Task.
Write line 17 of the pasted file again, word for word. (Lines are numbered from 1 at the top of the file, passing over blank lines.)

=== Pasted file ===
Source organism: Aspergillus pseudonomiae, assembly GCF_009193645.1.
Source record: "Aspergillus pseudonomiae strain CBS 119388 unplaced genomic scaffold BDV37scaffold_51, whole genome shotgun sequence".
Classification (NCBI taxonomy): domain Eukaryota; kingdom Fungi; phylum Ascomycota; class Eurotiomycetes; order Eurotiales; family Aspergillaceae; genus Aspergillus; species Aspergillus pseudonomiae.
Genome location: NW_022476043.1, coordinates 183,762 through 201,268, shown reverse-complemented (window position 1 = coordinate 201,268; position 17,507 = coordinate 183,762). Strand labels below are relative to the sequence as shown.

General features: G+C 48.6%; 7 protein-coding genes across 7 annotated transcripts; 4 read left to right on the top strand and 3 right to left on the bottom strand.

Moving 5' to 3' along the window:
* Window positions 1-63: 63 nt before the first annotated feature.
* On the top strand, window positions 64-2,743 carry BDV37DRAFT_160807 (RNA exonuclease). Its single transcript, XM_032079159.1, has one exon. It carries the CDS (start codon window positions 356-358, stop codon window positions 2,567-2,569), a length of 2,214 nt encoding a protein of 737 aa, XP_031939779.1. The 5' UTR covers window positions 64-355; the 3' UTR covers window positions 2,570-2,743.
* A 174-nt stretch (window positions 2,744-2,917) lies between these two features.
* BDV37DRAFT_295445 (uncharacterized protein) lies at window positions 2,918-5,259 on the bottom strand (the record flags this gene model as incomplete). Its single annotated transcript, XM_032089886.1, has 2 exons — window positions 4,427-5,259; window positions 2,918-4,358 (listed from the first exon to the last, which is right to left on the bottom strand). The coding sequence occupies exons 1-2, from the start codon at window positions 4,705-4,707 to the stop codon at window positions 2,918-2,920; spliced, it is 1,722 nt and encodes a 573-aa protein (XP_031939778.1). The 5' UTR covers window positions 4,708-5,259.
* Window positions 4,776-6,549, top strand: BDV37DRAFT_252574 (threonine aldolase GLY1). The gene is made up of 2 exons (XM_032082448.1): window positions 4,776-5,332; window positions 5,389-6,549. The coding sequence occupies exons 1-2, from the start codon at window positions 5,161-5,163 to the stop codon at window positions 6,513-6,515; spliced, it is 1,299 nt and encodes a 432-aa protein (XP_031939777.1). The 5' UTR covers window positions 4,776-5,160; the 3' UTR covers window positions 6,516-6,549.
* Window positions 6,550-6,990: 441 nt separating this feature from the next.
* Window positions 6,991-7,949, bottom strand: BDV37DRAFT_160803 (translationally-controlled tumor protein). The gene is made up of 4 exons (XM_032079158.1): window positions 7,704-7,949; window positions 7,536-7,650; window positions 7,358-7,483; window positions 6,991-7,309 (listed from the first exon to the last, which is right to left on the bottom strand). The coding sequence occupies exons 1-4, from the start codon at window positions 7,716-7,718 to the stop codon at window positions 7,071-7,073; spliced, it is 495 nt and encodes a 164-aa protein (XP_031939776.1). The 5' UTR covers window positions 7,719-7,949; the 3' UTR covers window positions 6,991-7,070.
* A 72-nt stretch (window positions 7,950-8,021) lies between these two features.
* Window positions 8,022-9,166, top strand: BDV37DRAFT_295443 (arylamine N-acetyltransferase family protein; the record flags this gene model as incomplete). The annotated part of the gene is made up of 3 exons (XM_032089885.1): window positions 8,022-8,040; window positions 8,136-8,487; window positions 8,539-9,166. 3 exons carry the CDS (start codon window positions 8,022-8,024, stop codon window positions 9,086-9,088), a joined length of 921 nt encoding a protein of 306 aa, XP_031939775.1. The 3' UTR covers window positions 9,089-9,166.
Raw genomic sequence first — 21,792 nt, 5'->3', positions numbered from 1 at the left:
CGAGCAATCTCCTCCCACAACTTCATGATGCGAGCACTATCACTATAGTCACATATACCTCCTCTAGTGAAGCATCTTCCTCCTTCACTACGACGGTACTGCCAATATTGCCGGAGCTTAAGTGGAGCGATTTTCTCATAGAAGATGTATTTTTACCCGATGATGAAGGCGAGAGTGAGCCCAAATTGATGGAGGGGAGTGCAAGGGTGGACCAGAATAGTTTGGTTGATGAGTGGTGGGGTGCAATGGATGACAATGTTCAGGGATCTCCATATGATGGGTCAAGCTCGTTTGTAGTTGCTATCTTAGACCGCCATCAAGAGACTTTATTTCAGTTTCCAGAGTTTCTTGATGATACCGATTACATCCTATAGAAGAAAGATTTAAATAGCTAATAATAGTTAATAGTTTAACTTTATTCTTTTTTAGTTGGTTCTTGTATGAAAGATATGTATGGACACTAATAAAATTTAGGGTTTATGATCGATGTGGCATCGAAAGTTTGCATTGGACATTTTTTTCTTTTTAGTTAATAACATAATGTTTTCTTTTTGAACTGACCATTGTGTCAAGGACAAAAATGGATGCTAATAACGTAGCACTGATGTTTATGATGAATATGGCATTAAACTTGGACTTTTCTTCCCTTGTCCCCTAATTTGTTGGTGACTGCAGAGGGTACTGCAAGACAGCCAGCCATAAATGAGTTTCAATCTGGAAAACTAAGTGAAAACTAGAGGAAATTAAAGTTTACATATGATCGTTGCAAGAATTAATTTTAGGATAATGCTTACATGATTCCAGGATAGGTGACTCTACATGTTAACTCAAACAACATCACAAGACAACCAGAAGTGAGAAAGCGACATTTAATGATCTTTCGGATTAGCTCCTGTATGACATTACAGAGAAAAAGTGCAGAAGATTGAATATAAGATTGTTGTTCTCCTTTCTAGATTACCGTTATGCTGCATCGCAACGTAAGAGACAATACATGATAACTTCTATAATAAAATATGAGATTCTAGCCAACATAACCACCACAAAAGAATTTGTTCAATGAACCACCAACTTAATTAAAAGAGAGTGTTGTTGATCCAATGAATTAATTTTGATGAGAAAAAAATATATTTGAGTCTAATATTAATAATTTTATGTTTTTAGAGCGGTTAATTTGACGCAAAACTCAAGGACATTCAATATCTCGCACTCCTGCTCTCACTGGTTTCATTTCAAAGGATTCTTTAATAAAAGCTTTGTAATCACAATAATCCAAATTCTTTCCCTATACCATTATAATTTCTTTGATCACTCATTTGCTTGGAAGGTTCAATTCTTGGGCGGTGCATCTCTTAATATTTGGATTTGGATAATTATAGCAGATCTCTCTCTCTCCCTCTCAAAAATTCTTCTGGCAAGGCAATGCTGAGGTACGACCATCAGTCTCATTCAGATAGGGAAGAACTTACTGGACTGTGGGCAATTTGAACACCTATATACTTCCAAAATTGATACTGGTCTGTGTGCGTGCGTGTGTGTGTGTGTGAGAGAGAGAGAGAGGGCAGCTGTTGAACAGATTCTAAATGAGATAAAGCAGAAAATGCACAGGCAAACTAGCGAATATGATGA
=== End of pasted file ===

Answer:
CGAGCAATCTCCTCCCACAACTTCATGATGCGAGCACTATCACTATAGTCACATATACCTCCTCTAGTGAAGCATCTTCCTCCTTCACTACGACGGTACTGCCAATATTGCCGGAGCTTAAGTGGAGCGATTTTCTCATAGAAGATGTATTTTTACCCGATGATGAAGGCGAGAGTGAGCCCAAATTGATGGAGGGGAGTGCAAGGGTGGACCAGAATAGTTTGGTTGATGAGTGGTGGGGTGCAATGGATGACAATGTTCAGGGATCTCCATATGATGGGTCAAGCTCGTTTGTAGTTGCTATCTTAGACCGCCATCAAGAGACTTTATTTCAGTTTCCAGAGTTTCTTGATGATACCGATTACATCCTATAGAAGAAAGATTTAAATAGCTAATAATAGTTAATAGTTTAACTTTATTCTTTTTTAGTTGGTTCTTGTATGAAAGATATGTATGGACACTAATAAAATTTAGGGTTTATGATCGATGTGGCATCGAAAGTTTGCATTGGACATTTTTTTCTTTTTAGTTAATAACATAATGTTTTCTTTTTGAACTGACCATTGTGTCAAGGACAAAAATGGATGCTAATAACGTAGCACTGATGTTTATGATGAATATGGCATTAAACTTGGACTTTTCTTCCCTTGTCCCCTAATTTGTTGGTGACTGCAGAGGGTACTGCAAGACAGCCAGCCATAAATGAGTTTCAATCTGGAAAACTAAGTGAAAACTAGAGGAAATTAAAGTTTACATATGATCGTTGCAAGAATTAATTTTAGGATAATGCTTACATGATTCCAGGATAGGTGACTCTACATGTTAACTCAAACAACATCACAAGACAACCAGAAGTGAGAAAGCGACATTTAATGATCTTTCGGATTAGCTCCTGTATGACATTACAGAGAAAAAGTGCAGAAGATTGAATATAAGATTGTTGTTCTCCTTTCTAGATTACCGTTATGCTGCATCGCAACGTAAGAGACAATACATGATAACTTCTATAATAAAATATGAGATTCTAGCCAACATAACCACCACAAAAGAATTTGTTCAATGAACCACCAACTTAATTAAAAGAGAGTGTTGTTGATCCAATGAATTAATTTTGATGAGAAAAAAATATATTTGAGTCTAATATTAATAATTTTATGTTTTTAGAGCGGTTAATTTGACGCAAAACTCAAGGACATTCAATATCTCGCACTCCTGCTCTCACTGGTTTCATTTCAAAGGATTCTTTAATAAAAGCTTTGTAATCACAATAATCCAAATTCTTTCCCTATACCATTATAATTTCTTTGATCACTCATTTGCTTGGAAGGTTCAATTCTTGGGCGGTGCATCTCTTAATATTTGGATTTGGATAATTATAGCAGATCTCTCTCTCTCCCTCTCAAAAATTCTTCTGGCAAGGCAATGCTGAGGTACGACCATCAGTCTCATTCAGATAGGGAAGAACTTACTGGACTGTGGGCAATTTGAACACCTATATACTTCCAAAATTGATACTGGTCTGTGTGCGTGCGTGTGTGTGTGTGTGAGAGAGAGAGAGAGGGCAGCTGTTGAACAGATTCTAAATGAGATAAAGCAGAAAATGCACAGGCAAACTAGCGAATATGATGA